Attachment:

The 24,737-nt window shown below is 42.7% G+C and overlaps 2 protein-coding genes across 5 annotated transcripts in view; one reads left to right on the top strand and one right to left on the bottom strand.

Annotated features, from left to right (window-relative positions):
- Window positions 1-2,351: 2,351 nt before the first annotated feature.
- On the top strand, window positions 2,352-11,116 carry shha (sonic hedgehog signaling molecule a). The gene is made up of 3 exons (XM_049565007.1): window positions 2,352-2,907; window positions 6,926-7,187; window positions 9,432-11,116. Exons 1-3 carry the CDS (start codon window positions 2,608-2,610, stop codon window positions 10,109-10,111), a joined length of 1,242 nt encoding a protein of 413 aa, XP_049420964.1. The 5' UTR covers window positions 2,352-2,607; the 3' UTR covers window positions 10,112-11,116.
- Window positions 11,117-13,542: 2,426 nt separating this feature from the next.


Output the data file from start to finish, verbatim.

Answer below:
The 24,737-nt window shown below is 42.7% G+C and overlaps 2 protein-coding genes across 5 annotated transcripts in view; one reads left to right on the top strand and one right to left on the bottom strand.

Annotated features, from left to right (window-relative positions):
- Window positions 1-2,351: 2,351 nt before the first annotated feature.
- On the top strand, window positions 2,352-11,116 carry shha (sonic hedgehog signaling molecule a). The gene is made up of 3 exons (XM_049565007.1): window positions 2,352-2,907; window positions 6,926-7,187; window positions 9,432-11,116. Exons 1-3 carry the CDS (start codon window positions 2,608-2,610, stop codon window positions 10,109-10,111), a joined length of 1,242 nt encoding a protein of 413 aa, XP_049420964.1. The 5' UTR covers window positions 2,352-2,607; the 3' UTR covers window positions 10,112-11,116.
- Window positions 11,117-13,542: 2,426 nt separating this feature from the next.